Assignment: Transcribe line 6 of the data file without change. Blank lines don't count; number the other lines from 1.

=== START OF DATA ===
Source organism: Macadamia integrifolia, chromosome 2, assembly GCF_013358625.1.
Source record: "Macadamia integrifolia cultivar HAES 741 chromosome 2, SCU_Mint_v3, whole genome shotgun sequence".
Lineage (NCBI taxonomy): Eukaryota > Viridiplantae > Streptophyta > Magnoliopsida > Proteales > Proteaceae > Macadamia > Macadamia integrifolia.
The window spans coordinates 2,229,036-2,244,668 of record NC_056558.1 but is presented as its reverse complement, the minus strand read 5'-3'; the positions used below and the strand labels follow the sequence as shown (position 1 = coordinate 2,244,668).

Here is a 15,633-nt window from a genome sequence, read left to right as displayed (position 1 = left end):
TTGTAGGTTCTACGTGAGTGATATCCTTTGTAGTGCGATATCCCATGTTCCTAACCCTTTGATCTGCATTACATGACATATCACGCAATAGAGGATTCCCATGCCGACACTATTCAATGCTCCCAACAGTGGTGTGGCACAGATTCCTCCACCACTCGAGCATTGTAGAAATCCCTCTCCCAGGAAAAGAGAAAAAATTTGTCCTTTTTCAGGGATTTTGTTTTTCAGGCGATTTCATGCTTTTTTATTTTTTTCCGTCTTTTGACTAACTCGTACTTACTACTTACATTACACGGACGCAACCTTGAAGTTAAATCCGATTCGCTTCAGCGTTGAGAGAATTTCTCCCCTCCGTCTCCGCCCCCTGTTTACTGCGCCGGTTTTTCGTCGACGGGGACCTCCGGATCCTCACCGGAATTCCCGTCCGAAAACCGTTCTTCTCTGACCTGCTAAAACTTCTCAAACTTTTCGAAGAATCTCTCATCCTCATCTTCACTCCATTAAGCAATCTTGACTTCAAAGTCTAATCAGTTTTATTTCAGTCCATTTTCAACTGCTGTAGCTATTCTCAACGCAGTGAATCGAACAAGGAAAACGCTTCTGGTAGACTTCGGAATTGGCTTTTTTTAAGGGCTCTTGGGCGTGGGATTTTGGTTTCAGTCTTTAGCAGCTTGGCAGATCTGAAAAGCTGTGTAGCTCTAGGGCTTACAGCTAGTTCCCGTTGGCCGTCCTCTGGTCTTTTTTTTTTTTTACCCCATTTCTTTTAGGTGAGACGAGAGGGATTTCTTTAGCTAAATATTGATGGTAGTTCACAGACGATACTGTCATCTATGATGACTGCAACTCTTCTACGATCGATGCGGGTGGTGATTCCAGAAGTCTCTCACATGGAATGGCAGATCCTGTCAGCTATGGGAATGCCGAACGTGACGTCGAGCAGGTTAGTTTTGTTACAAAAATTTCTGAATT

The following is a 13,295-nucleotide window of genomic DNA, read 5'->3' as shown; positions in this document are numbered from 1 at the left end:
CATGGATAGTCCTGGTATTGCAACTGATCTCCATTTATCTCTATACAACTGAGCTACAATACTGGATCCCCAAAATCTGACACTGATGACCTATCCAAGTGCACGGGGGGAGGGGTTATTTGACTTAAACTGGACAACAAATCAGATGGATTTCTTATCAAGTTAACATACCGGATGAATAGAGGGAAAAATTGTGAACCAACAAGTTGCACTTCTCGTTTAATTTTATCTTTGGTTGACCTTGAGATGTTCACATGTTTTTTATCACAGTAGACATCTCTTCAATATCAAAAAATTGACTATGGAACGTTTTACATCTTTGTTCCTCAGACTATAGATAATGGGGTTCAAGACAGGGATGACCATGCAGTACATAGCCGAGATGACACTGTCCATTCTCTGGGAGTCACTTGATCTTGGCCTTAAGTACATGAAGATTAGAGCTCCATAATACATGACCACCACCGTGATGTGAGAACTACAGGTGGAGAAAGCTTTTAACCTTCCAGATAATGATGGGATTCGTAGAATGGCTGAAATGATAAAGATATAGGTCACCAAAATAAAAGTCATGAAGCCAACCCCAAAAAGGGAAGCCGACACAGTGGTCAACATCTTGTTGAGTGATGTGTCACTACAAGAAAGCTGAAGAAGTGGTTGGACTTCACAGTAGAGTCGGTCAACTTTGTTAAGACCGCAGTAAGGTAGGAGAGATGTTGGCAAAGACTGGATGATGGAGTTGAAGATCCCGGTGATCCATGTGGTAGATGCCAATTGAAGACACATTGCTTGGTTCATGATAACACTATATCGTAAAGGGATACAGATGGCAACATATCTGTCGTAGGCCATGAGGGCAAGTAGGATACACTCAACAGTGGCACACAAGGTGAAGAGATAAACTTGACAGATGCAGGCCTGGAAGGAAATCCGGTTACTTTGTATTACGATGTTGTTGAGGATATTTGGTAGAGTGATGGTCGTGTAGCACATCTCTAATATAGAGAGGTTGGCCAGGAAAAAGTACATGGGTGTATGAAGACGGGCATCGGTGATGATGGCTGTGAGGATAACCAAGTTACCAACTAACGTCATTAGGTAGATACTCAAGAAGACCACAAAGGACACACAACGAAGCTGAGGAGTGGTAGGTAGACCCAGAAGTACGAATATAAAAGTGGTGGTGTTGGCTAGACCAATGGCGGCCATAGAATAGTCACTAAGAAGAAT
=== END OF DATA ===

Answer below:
TTGTAGGTTCTACGTGAGTGATATCCTTTGTAGTGCGATATCCCATGTTCCTAACCCTTTGATCTGCATTACATGACATATCACGCAATAGAGGATTCCCATGCCGACACTATTCAATGCTCCCAACAGTGGTGTGGCACAGATTCCTCCACCACTCGAGCATTGTAGAAATCCCTCTCCCAGGAAAAGAGAAAAAATTTGTCCTTTTTCAGGGATTTTGTTTTTCAGGCGATTTCATGCTTTTTTATTTTTTTCCGTCTTTTGACTAACTCGTACTTACTACTTACATTACACGGACGCAACCTTGAAGTTAAATCCGATTCGCTTCAGCGTTGAGAGAATTTCTCCCCTCCGTCTCCGCCCCCTGTTTACTGCGCCGGTTTTTCGTCGACGGGGACCTCCGGATCCTCACCGGAATTCCCGTCCGAAAACCGTTCTTCTCTGACCTGCTAAAACTTCTCAAACTTTTCGAAGAATCTCTCATCCTCATCTTCACTCCATTAAGCAATCTTGACTTCAAAGTCTAATCAGTTTTATTTCAGTCCATTTTCAACTGCTGTAGCTATTCTCAACGCAGTGAATCGAACAAGGAAAACGCTTCTGGTAGACTTCGGAATTGGCTTTTTTTAAGGGCTCTTGGGCGTGGGATTTTGGTTTCAGTCTTTAGCAGCTTGGCAGATCTGAAAAGCTGTGTAGCTCTAGGGCTTACAGCTAGTTCCCGTTGGCCGTCCTCTGGTCTTTTTTTTTTTTTACCCCATTTCTTTTAGGTGAGACGAGAGGGATTTCTTTAGCTAAATATTGATGGTAGTTCACAGACGATACTGTCATCTATGATGACTGCAACTCTTCTACGATCGATGCGGGTGGTGATTCCAGAAGTCTCTCACATGGAATGGCAGATCCTGTCAGCTATGGGAATGCCGAACGTGACGTCGAGCAGGTTAGTTTTGTTACAAAAATTTCTGAATT